Highway Safety Coalition Launches Second Phase to Reduce Roadway Fatalities

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SACRAMENTO - Today, California launched the next phase in its plan to further reduce fatalities and severe injuries from collisions on public roadways. Brian P. Kelly, Secretary of the California State Transportation Agency, signed California’s updated Strategic Highway Safety Plan (SHSP) joined by many of the stakeholders from the 170 public agencies and private organizations who collaborated to help create the new transportation safety blueprint.

“The update of the SHSP offers the promise of saving more California lives each year,” said Secretary Kelly. “It also includes a greater scope than before, recognizing that our state’s transportation system must be safe for users of all forms of transportation – vehicular, pedestrian, bicycle and transit.”

The SHSP is a national blueprint created for states by the American Association of State Highway Transportation Officials in partnership with the Federal Highway Administration to develop strategies that save lives and reduce severe injuries. It helps states identify their specific safety challenges, and guides investment decisions toward strategies with the most potential to save lives and prevent severe injuries.

“It is a major achievement for a state as geographically and culturally diverse as California to agree on an approach that meets the needs of such different areas when it comes to traffic safety,” said Tony Furst, Associate Administrator for Safety, Federal Highways Administration.

“California’s SHSP is a national model for how federal, state, and local governments can work best in partnership with transportation and safety experts and stakeholders,” Furst continued. “And due to the level of effort and collaboration between government agencies and advocacy groups, California’s updated SHSP promises to be even more robust.”

Under the original SHSP, developed in 2005, California experienced a 30.4 percent reduction in roadway fatalities from 2005 to 2012, and a 17.5 percent reduction in severe injuries. The new plan, just like the original, is largely data-driven, where safety and other significant data is used to help define problems, develop solutions and measure progress.

“One of the key reasons for California’s success in saving lives is that SHSP actions are based on data about collision factors and results are tracked to measure results,” according to David Ragland, PhD, MPH, Emeritus Adjunct Professor, School of Public Health, Director, Safe Transportation Research and Education Center (SafeTREC), University of California, Berkeley.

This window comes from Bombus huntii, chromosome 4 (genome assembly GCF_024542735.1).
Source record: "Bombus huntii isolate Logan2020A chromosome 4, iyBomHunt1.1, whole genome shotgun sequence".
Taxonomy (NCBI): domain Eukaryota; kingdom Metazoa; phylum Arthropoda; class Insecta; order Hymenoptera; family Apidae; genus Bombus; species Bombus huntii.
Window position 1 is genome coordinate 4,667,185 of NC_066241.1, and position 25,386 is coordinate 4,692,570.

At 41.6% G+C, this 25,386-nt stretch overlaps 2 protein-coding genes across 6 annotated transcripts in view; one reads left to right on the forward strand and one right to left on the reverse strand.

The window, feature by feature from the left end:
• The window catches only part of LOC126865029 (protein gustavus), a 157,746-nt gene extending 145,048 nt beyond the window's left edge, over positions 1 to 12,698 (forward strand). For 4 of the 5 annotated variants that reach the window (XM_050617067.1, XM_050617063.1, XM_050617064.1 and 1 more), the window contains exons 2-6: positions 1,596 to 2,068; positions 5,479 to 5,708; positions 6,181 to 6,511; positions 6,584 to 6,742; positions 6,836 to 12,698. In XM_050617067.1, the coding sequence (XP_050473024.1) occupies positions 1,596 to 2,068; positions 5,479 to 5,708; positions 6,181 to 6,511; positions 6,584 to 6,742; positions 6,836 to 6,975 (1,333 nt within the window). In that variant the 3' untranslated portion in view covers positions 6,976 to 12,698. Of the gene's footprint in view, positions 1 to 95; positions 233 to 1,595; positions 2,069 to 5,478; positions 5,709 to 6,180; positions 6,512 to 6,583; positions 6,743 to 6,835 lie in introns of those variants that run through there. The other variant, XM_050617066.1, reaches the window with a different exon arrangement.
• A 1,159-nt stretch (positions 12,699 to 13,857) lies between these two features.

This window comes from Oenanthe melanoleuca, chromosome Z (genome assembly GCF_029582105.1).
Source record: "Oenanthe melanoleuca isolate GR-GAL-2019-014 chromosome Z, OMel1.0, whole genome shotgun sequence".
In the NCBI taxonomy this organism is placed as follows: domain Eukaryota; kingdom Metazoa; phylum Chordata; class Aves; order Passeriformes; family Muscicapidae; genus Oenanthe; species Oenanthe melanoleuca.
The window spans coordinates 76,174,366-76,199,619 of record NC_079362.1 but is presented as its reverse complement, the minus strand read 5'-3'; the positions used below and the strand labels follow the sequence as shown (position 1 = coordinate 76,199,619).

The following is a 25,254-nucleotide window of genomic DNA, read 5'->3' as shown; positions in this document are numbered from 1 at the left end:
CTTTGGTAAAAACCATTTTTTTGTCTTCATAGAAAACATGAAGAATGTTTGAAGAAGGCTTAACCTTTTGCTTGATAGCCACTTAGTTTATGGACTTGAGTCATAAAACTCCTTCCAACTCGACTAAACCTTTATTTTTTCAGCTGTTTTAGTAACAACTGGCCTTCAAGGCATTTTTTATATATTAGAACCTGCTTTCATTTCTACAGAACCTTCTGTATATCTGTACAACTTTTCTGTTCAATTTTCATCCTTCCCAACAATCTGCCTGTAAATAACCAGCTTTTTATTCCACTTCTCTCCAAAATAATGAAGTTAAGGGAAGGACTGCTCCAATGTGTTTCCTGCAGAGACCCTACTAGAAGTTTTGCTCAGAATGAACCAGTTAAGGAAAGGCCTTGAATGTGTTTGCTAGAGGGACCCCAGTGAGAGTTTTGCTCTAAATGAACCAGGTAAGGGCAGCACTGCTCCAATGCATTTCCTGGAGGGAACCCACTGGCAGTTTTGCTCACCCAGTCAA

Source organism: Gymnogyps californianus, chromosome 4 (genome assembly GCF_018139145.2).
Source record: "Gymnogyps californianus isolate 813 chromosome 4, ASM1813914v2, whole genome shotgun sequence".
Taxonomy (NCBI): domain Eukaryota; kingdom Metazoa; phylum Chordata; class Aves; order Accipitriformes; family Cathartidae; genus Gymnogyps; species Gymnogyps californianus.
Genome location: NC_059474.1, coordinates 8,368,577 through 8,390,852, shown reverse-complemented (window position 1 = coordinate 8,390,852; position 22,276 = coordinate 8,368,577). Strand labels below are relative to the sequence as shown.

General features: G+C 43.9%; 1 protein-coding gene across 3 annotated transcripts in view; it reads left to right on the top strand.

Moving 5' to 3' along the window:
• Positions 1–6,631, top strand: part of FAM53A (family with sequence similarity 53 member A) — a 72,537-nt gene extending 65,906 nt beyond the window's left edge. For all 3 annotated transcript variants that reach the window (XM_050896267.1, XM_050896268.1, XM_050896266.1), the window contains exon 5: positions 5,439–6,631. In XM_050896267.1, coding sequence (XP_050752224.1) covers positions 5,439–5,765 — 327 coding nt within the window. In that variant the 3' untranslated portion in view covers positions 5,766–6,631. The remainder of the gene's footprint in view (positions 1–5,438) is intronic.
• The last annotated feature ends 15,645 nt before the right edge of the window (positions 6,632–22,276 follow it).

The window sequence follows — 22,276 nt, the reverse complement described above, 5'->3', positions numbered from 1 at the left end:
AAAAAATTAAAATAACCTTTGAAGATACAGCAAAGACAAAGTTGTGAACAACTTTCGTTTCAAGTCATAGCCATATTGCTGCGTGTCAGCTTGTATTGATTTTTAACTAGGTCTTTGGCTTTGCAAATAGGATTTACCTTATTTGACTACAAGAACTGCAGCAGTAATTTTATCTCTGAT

This SHSP update also comes as a result of requirements under the federal Moving Ahead for Progress in the 21st Century Act (MAP-21). The Act not only asked all states to update their SHSPs but to expand the scope beyond highways to include all public roads and to put a greater focus on safety for users of all forms of transportation, including bicyclists and pedestrians.

“It is important that we continue to engage more local agencies and other transportation and safety stakeholders, tribal representatives and other nontraditional partners to increase our state’s success,” stated Secretary Kelly. “The other critical partner is the public. With everyone’s engagement, we can not only create safer roadway conditions, we can also change the traffic safety culture in California so that safety is everyone’s first priority.”

California’s lead SHSP agencies are: Caltrans, California Office of Traffic Safety, California Highway Patrol, California Department of Public Health, California Department of Motor Vehicles, California Emergency Medical Services Authority, California Department of Alcoholic Beverage Control, California State Association of Counties, and County Engineers Association of California.

Anyone interested in helping improve roadway safety is encouraged to get involved by visiting the SHSP website at http://www.dot.ca.gov/hq/traffops/shsp/. Individuals and organizations can get regular SHSP updates or sign up to participate in one of 15 Challenge Area teams that meet regularly to implement the SHSP and measure its progress. Regional engagement summits will also be held in the coming year. For more information contact SHSP@dot.ca.gov.

The California State Transportation Agency, which launched July 1, 2013, is responsible for transportation-related departments within the state: Board of Pilot Commissioners, California Highway Patrol, California Transportation Commission, Department of Transportation, Department of Motor Vehicles, High-Speed Rail Authority, New Motor Vehicle Board and Office of Traffic Safety. The Agency was formed as part of Governor Brown’s Government Reorganization Plan, which became law in 2012. For more information, visit www.calsta.ca.gov.

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